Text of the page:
Ground Anchors and Soil Nailing
A ground anchor is a structural member, which can transmit an applied tensile force to a load bearing stratum. The main application on existing structures is to prevent horizontal movement of retaining walls, bridge abutments, etc. In new construction, anchors are used to retain sheet pile, bored pile walls steel tubes. Anchors may be inclined or vertical, passive, prestressed, temporary or permanent.
There are several advantages to using ground anchors:
- Economical and practical alternative to propping
- Allows for open excavation
- Versatile form of earth retention
- High loads can be obtained in relatively poor ground
- Can be used in a wide variety of soil conditions
- Used to install 'active' forces into structures.
Some typical examples of where ground anchors may be used include:
- Tie backs to river and canal walls
- Supports to bored pile walls
- Dam upgrading
- Strengthening of dock structures
- Stabilising marine structures
- Rock face stabilisation
- To resist hydrostatic uplift pressures
- Anti-flotation for deep structures
Anchor capacities generally range from 100kN to over 3,150kN, with lengths of up to 70m. The capacity achievable depends upon the quality of the anchoring material and the tendon used. The anchor hole may be straight shafted or under-reamed with bar or strand tendon.
Various different types of anchor are available to suit a particular application:
Permanent anchors incorporate full double corrosion protection provided by two concentric corrugated UPVC ducts.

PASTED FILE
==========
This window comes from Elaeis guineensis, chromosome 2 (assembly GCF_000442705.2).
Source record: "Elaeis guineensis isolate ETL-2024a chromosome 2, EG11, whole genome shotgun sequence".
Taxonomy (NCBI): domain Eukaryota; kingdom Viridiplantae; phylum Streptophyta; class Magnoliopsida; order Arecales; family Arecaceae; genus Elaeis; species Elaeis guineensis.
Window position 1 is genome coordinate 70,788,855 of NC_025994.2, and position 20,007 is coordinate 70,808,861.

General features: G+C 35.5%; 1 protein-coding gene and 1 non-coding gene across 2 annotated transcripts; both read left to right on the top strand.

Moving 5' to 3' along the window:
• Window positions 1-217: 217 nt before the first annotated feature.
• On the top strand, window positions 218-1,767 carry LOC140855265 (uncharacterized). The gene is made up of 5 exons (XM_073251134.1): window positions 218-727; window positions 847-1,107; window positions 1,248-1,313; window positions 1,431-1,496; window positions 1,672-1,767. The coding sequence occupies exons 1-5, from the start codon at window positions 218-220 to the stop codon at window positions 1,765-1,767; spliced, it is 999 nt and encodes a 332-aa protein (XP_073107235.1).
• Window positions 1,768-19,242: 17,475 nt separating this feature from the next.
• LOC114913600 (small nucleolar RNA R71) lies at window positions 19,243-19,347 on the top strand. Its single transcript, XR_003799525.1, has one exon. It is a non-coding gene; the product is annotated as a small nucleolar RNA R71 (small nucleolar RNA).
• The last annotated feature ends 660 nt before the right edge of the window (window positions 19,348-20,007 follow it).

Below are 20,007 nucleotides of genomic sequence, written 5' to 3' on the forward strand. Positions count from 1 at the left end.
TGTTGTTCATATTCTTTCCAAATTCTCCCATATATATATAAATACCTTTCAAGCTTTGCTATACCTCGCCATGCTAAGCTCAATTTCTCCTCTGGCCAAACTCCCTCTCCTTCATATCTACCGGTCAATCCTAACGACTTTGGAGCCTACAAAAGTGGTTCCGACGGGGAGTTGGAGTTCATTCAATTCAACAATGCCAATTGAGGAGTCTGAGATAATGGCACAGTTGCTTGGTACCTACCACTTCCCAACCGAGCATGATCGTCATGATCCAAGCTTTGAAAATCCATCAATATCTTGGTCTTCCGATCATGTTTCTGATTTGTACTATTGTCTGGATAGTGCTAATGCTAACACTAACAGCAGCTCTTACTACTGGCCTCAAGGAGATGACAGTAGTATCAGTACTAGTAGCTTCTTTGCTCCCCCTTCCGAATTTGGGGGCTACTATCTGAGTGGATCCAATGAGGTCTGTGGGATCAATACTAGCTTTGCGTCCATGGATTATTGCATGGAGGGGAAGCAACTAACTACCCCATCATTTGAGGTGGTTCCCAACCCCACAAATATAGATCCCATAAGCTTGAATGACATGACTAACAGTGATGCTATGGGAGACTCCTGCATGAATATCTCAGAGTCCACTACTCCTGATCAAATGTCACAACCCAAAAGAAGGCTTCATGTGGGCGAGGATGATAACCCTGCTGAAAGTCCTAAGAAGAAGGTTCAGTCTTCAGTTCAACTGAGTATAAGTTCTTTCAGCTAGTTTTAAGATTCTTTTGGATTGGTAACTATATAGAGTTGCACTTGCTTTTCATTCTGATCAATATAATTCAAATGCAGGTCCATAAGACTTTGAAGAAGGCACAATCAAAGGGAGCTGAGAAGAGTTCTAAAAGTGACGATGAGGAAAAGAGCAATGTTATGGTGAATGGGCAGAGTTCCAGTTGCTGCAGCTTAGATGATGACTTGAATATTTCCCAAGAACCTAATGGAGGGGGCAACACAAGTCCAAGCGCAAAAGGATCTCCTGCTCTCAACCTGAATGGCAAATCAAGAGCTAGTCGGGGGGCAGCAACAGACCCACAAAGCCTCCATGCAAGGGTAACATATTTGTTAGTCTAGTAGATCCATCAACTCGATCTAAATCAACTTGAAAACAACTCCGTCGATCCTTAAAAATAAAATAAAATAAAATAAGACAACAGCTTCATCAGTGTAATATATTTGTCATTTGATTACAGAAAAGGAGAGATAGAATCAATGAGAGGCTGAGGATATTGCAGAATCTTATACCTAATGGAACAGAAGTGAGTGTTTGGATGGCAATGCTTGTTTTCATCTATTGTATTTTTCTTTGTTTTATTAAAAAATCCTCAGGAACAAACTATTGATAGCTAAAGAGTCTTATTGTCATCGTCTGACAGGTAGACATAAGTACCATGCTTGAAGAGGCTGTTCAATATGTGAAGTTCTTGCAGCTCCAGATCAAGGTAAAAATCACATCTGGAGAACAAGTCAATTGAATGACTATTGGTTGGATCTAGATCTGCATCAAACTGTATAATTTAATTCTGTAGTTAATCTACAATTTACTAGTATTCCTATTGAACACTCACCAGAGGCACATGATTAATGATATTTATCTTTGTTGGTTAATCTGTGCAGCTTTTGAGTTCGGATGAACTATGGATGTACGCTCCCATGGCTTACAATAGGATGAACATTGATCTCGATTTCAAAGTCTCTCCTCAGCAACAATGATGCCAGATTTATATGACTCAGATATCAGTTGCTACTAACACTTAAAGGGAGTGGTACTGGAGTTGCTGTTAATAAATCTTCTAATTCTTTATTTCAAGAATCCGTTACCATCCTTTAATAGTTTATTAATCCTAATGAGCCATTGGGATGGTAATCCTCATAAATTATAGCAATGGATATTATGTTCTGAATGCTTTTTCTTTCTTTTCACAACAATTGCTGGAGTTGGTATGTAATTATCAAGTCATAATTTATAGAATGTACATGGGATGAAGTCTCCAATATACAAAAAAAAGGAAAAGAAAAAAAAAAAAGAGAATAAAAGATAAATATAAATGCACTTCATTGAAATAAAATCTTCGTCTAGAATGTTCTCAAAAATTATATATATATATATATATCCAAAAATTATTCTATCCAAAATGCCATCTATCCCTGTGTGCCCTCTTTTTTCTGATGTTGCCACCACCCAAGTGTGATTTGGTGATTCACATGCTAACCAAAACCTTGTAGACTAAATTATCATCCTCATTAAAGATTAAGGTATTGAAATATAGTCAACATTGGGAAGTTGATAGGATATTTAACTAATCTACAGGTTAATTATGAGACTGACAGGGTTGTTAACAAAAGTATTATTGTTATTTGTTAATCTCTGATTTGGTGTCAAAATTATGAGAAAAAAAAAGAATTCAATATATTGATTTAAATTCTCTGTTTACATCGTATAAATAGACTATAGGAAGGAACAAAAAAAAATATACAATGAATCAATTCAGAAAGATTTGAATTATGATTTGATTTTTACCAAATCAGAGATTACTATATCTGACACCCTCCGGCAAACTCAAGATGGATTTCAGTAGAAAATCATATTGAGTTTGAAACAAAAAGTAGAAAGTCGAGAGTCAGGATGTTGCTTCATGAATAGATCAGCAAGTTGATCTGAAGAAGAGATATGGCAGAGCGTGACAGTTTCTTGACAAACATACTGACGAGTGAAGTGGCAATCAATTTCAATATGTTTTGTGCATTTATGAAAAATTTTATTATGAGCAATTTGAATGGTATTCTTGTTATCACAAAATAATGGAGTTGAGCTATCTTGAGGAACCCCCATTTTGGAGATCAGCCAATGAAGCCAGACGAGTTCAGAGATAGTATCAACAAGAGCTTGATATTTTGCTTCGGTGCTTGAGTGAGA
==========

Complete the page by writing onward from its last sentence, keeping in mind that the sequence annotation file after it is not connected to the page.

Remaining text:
Temporary anchors may incorporate a single duct or no corrosion protection at all.
Removable anchors can be used where there are wayleave issues beneath adjacent properties.
A recent development has been the introduction of multistage anchors. These can be used to improve
efficiency and achieve high loads in poor ground through the use of multiple discrete unit bond lengths.
Tendons can be made of steel bar, wire strand or GRP and are fabricated under factory conditions. This is usually done by an external supplier, but for large projects Quinn Piling can set up dedicated manufacturing facilities.
Anchor holes can be bored using a variety of drilling techniques including rotary, top-drive rotary percussive, down-the-hole hammer, and augering. In difficult ground conditions simultaneous drilling and casing systems can be employed to temporarily support the boreholes prior to installation of the anchors. The type of drill rig used will be dependent upon the access, working room and ground conditions. have a wide variety of ground engineering drill rigs ranging in weight from 1.5 to 12.0 tonnes. When the bore hole is complete, the anchor is either lowered into a pre-grouted hole or post-grouted after installation using an integral primary grout tube. When the grout has achieved full compressive strength the anchor is stressed using a portable hydraulic jack and locked off against a head plate in accordance with BS8081. Restressable head blocks with load cells can also be provided for long term monitoring and adjustment if required.